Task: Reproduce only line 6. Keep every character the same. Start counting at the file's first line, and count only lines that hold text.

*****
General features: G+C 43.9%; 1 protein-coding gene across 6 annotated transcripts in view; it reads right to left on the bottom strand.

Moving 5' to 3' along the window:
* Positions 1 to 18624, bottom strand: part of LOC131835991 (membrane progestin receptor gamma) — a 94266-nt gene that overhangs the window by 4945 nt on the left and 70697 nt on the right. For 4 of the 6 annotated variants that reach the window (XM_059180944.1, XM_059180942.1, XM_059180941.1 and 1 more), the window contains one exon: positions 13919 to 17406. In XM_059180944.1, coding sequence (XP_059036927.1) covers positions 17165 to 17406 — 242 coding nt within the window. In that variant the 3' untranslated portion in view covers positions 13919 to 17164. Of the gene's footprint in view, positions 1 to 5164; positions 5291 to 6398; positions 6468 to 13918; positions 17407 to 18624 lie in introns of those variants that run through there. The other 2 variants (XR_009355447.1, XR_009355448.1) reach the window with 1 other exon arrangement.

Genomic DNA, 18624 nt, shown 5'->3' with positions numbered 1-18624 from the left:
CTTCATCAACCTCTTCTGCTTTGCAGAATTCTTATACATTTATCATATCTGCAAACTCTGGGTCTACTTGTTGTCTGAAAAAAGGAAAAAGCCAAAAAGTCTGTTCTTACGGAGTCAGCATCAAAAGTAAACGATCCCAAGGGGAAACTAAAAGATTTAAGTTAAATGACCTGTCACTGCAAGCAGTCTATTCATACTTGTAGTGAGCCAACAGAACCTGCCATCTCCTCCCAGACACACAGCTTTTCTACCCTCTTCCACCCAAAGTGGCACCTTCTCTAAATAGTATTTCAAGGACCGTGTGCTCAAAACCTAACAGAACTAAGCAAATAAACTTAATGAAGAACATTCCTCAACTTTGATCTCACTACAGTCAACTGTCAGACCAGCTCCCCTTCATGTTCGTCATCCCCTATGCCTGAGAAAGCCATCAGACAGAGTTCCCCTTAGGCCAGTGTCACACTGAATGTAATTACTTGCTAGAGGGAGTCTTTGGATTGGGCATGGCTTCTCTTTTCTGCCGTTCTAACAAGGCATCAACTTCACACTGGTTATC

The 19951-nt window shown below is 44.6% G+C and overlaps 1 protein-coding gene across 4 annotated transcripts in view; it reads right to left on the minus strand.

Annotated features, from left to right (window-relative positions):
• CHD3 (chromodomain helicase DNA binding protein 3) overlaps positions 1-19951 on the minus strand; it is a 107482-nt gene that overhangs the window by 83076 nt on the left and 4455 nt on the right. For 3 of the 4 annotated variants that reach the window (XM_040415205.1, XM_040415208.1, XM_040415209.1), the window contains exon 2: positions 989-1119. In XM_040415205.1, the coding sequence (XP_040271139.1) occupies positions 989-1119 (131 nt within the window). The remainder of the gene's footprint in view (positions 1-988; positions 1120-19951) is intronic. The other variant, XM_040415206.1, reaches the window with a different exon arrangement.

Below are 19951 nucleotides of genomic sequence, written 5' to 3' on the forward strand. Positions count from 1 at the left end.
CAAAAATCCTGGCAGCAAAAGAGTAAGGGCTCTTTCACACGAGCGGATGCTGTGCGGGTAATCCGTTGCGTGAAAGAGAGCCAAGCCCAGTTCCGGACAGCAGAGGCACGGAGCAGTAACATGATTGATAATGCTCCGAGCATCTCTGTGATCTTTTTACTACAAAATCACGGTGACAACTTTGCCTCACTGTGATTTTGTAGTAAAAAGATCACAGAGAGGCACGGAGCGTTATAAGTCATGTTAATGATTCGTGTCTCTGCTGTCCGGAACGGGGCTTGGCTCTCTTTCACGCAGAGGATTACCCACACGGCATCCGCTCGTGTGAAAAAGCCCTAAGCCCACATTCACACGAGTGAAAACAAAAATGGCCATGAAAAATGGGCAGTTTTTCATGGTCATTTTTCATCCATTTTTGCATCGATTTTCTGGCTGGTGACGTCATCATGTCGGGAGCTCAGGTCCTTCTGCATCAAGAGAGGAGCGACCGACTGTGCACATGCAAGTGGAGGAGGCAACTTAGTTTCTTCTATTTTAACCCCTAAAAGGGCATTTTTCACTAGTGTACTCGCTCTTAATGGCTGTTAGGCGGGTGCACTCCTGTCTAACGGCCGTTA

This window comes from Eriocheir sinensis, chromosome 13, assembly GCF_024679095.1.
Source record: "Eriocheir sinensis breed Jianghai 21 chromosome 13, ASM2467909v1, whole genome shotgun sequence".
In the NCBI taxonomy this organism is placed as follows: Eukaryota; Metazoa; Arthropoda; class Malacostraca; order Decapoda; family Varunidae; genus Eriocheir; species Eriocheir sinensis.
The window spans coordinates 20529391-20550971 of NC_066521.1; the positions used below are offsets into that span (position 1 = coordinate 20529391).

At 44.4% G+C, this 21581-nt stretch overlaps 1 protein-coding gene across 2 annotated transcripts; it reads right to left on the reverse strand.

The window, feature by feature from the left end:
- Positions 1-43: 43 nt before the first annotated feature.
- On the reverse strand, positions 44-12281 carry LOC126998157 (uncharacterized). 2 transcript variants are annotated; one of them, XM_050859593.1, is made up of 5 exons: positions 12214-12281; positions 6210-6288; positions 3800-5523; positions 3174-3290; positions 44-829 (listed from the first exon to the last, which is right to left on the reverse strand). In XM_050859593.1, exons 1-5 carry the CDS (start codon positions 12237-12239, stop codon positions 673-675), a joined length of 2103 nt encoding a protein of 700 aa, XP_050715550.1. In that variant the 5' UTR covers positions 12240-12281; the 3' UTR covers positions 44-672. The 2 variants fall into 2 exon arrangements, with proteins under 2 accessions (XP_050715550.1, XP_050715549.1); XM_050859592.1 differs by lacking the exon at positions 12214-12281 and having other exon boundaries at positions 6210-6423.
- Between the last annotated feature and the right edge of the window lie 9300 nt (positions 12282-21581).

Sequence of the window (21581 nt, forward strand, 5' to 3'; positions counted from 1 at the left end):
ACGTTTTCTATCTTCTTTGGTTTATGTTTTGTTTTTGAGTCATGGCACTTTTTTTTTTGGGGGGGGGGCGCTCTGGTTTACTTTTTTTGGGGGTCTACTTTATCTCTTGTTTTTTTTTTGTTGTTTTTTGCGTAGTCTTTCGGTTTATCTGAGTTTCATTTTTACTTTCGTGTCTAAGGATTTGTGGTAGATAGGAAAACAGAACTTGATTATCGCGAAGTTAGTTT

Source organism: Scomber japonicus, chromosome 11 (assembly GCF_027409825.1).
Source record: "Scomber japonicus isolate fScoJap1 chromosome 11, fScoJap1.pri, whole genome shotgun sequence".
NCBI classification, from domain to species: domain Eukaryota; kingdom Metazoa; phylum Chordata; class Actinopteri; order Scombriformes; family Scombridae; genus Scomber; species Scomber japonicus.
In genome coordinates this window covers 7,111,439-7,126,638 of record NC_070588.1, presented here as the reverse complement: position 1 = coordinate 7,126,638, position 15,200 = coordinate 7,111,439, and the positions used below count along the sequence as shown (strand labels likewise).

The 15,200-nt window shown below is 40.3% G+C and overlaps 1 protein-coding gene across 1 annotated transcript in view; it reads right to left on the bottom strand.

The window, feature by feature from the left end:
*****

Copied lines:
The 19951-nt window shown below is 44.6% G+C and overlaps 1 protein-coding gene across 4 annotated transcripts in view; it reads right to left on the minus strand.